The Ministry of Justice has said a data centre outage was responsible for the widespread collapse of the UK's civil and criminal court IT infrastructure over the past few days.
In a statement to Parliament today, justice minister Lucy Frazer pinned the fault on Atos and Microsoft, saying there had been an "infrastructure failure in our suppliers' data centre."
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She said the MoJ was "very disappointed" that the suppliers "haven't yet been able to resolve the network problem in full", and said permanent secretary Richard Heaton was meeting the chief exec of Atos this afternoon.
When asked whether the department would be seeking compensation for the chaos, Frazer said: "Of course we will be looking very carefully at the contracts, which include penalty clauses."
The minister claimed network access had been restored to 180 court sites and that 90 per cent of staff now had working computer systems. The rest are expected to be "fully operational" tomorrow morning, she said.
In a statement, the MoJ also claimed court hearings were "continuing to progress", though this is inconsistent with the evidence of actual lawyers working in those courts, whom we quote below.
Systems affected appeared to have knocked out the civil county courts, the criminal magistrates' and Crown courts, and paralysed the Crown Prosecution Service as well as lawyers' chambers, which were unable to rely on their secure communication channels.
No, er, criminals walked free
Frazer said the prison service had not been hit, that the incident was not a result of a cyber attack and that no criminals had gone free as a result.
This echoed the MoJ statement from earlier today, which said it was not "freeing criminals unlawfully" as a result of nobody in the justice system having a clue what was going on.
The key word there is "unlawfully". Someone summonsed to court for a minor offence who is unable to have a hearing or a trial is not a criminal until found guilty. Without working IT systems, it appears that modern English courts are unable to convict anyone – so releasing someone in that situation cannot ever be "unlawfully releasing a criminal".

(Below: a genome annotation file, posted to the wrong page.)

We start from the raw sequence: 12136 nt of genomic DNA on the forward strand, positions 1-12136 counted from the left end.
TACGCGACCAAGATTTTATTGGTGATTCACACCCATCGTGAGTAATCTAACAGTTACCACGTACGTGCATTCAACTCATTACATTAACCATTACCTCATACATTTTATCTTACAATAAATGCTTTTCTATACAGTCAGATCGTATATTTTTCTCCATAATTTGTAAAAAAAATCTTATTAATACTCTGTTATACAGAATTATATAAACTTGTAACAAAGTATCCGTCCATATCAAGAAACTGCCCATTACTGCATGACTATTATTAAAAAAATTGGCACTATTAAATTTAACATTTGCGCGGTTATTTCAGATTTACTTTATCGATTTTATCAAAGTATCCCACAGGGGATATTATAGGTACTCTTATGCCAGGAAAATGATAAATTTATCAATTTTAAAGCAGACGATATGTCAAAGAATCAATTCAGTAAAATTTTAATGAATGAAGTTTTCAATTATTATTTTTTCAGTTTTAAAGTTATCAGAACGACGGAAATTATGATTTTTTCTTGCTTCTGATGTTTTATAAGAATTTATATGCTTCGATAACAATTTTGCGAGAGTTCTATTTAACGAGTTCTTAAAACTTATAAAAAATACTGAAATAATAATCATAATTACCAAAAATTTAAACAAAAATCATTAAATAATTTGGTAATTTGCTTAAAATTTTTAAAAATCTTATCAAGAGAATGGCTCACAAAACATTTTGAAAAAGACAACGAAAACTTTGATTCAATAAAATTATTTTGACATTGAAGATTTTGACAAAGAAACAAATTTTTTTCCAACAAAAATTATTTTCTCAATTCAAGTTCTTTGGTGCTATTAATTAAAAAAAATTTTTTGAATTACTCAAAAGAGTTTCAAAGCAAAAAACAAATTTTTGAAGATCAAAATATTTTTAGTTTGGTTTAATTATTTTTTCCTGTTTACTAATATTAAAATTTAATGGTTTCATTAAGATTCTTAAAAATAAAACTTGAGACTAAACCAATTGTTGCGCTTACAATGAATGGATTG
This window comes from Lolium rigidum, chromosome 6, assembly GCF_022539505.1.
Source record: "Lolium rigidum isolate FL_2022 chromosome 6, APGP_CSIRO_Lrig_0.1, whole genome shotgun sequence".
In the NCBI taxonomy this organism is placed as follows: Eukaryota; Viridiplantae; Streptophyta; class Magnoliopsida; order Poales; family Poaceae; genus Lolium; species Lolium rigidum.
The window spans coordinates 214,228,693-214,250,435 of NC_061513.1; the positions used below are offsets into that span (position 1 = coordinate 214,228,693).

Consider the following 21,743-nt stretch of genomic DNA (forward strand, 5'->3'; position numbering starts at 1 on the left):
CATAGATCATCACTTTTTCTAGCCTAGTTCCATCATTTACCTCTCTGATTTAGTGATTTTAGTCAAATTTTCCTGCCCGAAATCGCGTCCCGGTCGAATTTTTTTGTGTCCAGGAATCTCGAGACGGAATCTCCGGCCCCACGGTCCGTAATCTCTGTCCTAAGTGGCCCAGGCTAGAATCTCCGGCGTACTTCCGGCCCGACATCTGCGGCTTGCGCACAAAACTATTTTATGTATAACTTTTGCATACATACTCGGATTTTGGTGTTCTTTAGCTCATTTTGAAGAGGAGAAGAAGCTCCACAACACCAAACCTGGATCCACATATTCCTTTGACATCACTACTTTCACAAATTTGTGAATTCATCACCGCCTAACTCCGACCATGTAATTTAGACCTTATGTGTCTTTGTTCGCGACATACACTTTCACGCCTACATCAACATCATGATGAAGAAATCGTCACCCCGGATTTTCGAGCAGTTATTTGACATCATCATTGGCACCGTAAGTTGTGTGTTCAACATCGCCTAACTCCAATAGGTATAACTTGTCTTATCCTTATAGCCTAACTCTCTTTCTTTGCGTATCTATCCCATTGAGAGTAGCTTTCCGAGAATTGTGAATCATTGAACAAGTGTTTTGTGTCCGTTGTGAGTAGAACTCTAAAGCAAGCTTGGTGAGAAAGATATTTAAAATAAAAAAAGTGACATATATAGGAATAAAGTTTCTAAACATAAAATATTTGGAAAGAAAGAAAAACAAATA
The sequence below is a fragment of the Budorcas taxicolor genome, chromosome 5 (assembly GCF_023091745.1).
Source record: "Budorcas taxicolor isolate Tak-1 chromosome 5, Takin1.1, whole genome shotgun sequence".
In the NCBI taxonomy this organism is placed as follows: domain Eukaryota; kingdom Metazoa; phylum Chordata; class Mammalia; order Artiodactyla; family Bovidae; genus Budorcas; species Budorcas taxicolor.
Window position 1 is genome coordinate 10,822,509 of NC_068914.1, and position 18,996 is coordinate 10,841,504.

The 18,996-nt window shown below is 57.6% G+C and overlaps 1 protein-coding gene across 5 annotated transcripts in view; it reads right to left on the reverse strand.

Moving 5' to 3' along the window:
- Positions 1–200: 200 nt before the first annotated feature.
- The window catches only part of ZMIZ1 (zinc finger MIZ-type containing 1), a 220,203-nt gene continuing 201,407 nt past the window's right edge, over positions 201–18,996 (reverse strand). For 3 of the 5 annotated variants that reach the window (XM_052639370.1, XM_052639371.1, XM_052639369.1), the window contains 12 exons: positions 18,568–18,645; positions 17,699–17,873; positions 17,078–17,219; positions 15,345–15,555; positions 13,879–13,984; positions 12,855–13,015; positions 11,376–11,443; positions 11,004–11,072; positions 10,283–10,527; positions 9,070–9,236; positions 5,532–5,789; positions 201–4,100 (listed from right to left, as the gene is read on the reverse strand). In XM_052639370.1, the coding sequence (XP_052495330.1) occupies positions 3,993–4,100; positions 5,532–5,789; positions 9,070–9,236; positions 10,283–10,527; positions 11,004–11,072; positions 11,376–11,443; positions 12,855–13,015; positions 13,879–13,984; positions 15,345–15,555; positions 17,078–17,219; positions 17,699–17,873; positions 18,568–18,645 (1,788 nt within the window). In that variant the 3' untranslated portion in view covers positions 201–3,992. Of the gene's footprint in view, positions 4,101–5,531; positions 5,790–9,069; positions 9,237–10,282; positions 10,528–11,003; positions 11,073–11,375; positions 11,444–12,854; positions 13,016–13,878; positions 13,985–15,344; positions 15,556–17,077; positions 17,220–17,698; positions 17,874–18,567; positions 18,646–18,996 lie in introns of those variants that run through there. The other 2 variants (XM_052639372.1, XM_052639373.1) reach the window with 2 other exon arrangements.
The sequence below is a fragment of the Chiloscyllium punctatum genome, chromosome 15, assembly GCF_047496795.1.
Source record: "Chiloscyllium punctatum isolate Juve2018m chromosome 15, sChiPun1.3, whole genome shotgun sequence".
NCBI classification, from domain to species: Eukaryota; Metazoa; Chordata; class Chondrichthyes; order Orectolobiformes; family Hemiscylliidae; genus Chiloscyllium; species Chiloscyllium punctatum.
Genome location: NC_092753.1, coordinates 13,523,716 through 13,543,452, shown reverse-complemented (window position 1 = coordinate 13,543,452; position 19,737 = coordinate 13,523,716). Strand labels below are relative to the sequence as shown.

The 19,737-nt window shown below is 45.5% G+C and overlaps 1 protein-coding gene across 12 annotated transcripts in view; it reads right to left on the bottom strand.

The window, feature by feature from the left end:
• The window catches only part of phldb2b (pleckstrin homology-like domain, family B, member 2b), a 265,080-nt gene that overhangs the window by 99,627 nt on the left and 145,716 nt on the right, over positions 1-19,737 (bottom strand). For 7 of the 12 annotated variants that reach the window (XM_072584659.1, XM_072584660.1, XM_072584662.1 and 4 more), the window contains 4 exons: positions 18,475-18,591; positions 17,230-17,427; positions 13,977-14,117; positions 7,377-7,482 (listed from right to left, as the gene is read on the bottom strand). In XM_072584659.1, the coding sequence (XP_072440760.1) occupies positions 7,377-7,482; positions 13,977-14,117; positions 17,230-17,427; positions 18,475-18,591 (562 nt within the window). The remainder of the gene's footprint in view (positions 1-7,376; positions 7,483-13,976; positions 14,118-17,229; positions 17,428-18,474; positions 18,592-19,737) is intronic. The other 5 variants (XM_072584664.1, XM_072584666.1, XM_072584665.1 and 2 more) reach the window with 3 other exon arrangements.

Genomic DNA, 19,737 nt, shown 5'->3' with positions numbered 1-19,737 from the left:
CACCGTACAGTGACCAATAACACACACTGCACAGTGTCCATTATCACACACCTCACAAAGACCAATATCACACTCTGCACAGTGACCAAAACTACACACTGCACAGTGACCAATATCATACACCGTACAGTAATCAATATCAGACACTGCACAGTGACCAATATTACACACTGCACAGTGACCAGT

At best, the MoJ is desperately trying to spin its way out of a hugely embarrassing situation that is largely its own fault for putting all of its eggs into one IT basket, including its overambitious Common Platform Programme.
However, Frazer used the opportunity to argue that the incident demonstrated the need for the MoJ's £1.2bn digital reforms to the courts systems, as HMCTS is currently operating on a legacy system in need of updating.
She also said that previous investment in Wi-Fi in the courts was the only thing that allowed staff to continue working during this week's chaos.
The Law Society Gazette reported yesterday that vital case management systems had gone down in magistrates' courts, Crown courts and even the Old Bailey.
Chris Henley QC, chairman of barristers' group the Criminal Bar Association, told the Gazette: "Crumbling court buildings are bad enough for court users - both the public and criminal practitioners - but digital failures can have far more profound consequences for all those awaiting trial."
The data centre disruption follows what Frazer said was a separate incident last week with the secure email system. As El Reg reported, the entire Criminal Justice Secure Email (CJSM) system went down, leaving criminal prosecutors and judges alike unable to securely send messages to each other.
The provider confessed that some users' mailboxes were being wiped clean during efforts to restore system functionality.
And earlier this week even the XHIBIT system, which is used by barristers to record their attendances at court (vital for securing legal aid payments from the State) as well as recording key events during trials (what day/time a witness was sworn in, what time the jury was sent out to deliberate on a verdict, etc) was down for the count, sources told us. ®